KINGSTON, Jamaica– Culture Minister Olivia Grange Wednesday celebrated Groundation Day with members of the Rastafarian community – a day which commemorates the 1966 visit to Jamaica of Haile Selassie I, Emperor of Ethiopia.
“That April 21 was an unforgettable day in Jamaican history when 100,000 Rastafari from all over Jamaica descended on Palisadoes Airport in Kingston playing drums, smoking chalices, and chanting Nyabinghi songs as they waited for His Imperial Majesty.”
In a statement, Grange noted that although it has been 55 years – the event has not faded from the memory or importance to the Rastafari community, at home and abroad.
“The Emperor’s visit was a significant moment in the development of the Rastafari religion. Having been treated as outcasts by Jamaican society, the respect and attention the Emperor gave them caused Rastafari to gain a measure of respectability for the first time. Building on that, the Rastafari’s Reggae music gained more interest and became commercially viable, leading in turn to the further global spread of the Rastafari movement.”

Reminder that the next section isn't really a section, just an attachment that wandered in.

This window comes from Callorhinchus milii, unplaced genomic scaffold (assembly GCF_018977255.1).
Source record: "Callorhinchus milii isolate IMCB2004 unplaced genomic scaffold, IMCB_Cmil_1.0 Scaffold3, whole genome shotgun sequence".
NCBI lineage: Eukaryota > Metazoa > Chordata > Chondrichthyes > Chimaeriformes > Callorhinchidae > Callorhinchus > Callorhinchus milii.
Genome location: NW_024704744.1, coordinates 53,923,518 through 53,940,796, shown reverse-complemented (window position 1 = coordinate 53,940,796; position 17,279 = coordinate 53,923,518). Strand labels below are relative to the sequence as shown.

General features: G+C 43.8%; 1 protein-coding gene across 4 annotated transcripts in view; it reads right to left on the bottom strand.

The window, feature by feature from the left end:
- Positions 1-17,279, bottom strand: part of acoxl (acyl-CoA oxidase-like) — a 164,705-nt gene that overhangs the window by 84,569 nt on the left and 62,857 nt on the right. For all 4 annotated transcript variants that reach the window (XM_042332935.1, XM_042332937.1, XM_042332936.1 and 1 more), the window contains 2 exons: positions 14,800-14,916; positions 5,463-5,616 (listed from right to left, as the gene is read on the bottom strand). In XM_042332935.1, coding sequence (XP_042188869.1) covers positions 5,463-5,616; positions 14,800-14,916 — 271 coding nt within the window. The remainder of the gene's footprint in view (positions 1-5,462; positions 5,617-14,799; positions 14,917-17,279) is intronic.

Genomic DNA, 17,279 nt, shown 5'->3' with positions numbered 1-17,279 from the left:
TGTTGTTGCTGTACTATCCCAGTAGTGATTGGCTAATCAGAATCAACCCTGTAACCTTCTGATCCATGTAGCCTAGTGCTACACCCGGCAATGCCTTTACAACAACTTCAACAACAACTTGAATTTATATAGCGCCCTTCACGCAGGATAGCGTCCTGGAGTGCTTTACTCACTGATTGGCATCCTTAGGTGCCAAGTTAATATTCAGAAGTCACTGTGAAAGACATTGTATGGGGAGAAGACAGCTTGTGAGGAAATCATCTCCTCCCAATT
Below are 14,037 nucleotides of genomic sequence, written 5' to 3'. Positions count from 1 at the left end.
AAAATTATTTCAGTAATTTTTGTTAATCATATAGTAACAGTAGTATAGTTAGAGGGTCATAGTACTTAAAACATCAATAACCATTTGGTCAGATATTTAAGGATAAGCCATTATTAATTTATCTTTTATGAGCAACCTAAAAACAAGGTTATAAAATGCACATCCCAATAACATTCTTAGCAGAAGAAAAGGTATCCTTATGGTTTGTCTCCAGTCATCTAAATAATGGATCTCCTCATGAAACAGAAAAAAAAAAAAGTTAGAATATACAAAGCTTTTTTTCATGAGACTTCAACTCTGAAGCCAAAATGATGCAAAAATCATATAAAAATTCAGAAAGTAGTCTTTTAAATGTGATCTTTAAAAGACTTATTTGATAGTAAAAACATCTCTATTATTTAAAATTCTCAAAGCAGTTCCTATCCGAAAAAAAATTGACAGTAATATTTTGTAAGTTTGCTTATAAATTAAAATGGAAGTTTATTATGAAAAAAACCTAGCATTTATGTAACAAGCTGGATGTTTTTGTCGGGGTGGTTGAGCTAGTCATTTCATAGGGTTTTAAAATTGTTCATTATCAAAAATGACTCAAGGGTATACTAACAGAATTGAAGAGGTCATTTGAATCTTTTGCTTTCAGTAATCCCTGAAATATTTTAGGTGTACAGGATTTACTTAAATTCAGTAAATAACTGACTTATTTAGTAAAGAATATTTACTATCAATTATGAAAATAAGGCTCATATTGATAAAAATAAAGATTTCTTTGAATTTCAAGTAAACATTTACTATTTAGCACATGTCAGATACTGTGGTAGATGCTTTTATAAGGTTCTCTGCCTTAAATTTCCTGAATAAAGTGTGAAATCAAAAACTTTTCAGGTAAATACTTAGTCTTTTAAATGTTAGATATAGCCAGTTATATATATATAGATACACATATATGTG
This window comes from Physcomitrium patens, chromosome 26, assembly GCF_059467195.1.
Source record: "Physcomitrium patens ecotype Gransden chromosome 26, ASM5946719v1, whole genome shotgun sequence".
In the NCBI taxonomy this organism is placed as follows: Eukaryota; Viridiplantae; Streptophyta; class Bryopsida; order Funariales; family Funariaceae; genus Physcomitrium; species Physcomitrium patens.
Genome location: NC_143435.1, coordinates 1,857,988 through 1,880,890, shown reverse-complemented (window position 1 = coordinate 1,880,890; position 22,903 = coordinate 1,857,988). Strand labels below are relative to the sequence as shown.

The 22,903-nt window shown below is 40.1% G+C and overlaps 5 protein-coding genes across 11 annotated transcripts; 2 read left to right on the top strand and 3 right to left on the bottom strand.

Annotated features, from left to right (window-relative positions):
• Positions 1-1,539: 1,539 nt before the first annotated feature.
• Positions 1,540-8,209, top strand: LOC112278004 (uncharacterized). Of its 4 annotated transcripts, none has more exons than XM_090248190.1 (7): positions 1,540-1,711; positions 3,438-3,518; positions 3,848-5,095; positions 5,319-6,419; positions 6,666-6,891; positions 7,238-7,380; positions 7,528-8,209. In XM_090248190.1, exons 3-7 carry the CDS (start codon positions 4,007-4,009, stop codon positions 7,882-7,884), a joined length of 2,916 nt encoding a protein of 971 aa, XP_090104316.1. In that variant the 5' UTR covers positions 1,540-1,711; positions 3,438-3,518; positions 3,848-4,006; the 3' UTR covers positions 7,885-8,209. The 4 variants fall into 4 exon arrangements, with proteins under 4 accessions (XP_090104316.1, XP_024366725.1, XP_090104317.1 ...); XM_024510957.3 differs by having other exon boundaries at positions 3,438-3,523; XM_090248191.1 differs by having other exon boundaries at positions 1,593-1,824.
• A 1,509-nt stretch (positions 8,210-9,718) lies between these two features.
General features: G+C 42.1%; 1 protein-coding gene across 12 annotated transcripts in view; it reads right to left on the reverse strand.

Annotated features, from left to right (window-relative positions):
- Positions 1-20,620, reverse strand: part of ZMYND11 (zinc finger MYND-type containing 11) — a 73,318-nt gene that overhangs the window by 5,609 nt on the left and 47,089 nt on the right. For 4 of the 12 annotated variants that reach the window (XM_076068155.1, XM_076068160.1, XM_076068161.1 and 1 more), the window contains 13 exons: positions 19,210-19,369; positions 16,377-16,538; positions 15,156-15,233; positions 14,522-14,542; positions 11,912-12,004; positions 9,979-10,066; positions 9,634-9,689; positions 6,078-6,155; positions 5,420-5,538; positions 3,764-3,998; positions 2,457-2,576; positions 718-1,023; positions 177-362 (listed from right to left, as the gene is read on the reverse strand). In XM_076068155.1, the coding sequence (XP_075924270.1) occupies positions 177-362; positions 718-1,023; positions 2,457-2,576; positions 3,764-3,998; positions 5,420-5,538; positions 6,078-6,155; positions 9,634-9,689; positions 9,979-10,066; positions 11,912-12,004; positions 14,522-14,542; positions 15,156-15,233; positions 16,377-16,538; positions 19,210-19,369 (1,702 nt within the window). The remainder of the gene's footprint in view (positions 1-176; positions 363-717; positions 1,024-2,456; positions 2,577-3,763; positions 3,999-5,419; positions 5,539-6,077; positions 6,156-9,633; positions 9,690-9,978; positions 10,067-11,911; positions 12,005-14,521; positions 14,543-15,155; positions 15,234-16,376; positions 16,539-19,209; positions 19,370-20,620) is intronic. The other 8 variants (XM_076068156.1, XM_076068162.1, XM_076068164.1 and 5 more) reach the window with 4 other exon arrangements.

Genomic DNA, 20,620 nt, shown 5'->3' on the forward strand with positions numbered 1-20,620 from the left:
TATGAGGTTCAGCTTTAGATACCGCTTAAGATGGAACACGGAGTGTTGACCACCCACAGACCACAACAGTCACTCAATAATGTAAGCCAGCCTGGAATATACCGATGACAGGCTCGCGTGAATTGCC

“I am happy to see that Jamaica has finally come to accept the positive presence of Rastafari citizens in our nation and their contribution to the development of our country. Our relationships continue to improve, hard barriers have softened, and broken fences been repaired,” said Grange.
On April 21, 1966, Haile Selassie visited the island, where he was met by over 100,000 Rastafarians at the Palisadoes airport.
The Rastafarians, who came from all across the country, believed that Haile Selassie was the Messiah.